That’s why we use Porter’s value chain analysis chart.
Value chain analysis chart
The VCA chart is broken into two sections: primary activities and supportive (or secondary) activities. Primary activities focus on the manufacturing of goods and services, while secondary activities back up primary activities.
Primary activities include:
- Inbound logistics: availability of raw materials, warehousing, and distribution
- Operations: creating products from raw materials
- Outbound logistics: delivery of products to customers, including warehouse, transportation, and distribution
- Marketing and sales: all advertising and sales interactions and activities (also a great place to use your sales forecasting data)
- Service: all forms of customer support interaction and brand credibility
Secondary activities include:
- Infrastructure: any administrative, finance, management, planning, or legal operations needed to support primary activities
- Technology development: any technological improvements made to existing machinery, hardware, or software in the name of supporting primary activities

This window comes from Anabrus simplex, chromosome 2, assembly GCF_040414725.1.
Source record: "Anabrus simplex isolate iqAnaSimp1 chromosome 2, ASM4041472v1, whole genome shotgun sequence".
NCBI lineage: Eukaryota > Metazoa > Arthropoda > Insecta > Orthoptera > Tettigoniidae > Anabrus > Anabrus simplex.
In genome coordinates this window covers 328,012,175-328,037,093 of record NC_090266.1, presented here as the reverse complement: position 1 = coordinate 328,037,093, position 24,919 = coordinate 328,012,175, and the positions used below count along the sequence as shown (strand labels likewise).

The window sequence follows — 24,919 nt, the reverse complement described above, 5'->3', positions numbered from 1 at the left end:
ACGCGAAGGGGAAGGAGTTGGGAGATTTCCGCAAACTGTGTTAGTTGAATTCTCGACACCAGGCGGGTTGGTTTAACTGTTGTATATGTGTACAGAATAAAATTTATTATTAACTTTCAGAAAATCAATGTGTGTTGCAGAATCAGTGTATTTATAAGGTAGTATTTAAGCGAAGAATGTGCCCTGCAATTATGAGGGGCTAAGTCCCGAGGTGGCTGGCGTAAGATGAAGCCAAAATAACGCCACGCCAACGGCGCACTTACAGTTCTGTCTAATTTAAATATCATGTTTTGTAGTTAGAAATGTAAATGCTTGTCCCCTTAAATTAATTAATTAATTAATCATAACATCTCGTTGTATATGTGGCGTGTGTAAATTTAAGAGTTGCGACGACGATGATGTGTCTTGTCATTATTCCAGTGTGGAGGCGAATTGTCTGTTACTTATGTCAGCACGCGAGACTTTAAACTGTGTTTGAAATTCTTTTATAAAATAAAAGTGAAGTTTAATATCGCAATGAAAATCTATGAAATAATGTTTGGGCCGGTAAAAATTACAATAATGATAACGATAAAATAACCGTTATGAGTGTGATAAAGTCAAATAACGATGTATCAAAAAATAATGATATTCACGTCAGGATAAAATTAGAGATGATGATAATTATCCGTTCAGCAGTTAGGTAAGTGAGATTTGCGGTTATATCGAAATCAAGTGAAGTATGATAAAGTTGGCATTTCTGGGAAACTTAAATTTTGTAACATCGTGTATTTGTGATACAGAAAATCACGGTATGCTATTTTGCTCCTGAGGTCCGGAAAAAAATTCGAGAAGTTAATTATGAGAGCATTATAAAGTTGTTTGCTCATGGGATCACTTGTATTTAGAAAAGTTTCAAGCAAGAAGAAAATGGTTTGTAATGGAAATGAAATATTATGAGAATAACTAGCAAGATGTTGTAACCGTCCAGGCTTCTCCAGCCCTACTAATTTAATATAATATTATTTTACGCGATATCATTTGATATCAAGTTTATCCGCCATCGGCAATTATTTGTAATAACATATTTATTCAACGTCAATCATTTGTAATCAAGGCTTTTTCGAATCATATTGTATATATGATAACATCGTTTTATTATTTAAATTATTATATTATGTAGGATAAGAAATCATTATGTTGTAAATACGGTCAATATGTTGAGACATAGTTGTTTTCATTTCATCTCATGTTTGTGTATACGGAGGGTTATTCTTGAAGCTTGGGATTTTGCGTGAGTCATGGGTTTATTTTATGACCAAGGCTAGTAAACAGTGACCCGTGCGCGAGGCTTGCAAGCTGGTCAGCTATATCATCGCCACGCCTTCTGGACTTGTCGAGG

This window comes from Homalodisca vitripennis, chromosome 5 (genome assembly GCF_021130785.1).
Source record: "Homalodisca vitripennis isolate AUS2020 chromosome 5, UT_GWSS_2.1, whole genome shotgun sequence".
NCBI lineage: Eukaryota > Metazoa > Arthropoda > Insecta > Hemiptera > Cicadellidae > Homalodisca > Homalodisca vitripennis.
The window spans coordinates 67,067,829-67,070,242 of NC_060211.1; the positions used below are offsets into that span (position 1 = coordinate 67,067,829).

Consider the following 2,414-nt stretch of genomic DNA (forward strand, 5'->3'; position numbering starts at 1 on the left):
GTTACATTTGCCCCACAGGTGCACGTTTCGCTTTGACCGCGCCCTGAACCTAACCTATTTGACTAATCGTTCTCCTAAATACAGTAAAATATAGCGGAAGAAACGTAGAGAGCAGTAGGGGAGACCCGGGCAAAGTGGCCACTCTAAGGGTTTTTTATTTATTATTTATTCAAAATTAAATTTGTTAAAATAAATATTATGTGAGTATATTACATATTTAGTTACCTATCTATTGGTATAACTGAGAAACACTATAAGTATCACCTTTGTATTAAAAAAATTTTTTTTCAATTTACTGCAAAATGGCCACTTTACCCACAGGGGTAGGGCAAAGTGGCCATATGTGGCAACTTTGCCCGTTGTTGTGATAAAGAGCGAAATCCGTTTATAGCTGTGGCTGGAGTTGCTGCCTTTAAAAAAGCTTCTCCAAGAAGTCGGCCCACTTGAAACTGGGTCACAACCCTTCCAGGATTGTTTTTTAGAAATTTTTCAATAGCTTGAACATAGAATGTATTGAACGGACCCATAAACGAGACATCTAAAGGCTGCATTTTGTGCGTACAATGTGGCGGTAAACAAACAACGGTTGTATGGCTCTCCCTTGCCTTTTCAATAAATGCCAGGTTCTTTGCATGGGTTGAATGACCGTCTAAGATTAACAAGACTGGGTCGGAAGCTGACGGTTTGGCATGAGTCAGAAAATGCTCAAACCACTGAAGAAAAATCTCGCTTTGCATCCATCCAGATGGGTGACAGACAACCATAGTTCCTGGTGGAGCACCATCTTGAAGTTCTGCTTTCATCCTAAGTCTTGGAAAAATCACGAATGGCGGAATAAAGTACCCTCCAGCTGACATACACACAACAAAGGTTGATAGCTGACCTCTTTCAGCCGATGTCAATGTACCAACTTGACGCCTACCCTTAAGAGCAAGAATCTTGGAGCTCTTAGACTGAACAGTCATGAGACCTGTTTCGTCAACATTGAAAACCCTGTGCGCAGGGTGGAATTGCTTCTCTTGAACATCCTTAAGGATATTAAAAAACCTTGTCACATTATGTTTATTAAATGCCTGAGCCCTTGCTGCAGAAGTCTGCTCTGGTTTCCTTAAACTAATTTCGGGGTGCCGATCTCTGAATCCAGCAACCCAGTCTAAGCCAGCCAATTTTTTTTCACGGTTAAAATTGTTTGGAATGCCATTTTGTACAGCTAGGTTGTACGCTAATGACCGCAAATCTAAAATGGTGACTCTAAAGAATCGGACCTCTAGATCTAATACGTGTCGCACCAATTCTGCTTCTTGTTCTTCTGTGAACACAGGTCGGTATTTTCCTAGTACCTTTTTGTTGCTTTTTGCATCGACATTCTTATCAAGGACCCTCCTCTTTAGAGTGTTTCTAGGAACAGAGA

- Human resource management: hiring and then placing workers in the correct and most efficient positions
- Procurement: all purchases related to buying raw materials or any fixed assets (for example, vendor fees and selection)
The key to a successful value chain analysis is figuring out which processes are having issues and then implementing fixes in a timely fashion.
What are the benefits of a value chain analysis?
It’s clear that value chain analysis increases profit margin, but the importance of VCA goes far beyond revenue alone. The VCA process is all about streamlining and alignment. When done right, it not only boosts profits, it also:
- Establishes better vendor management
- Reduces cost and delivery times
- Optimizes inventory
- Improves customer relationships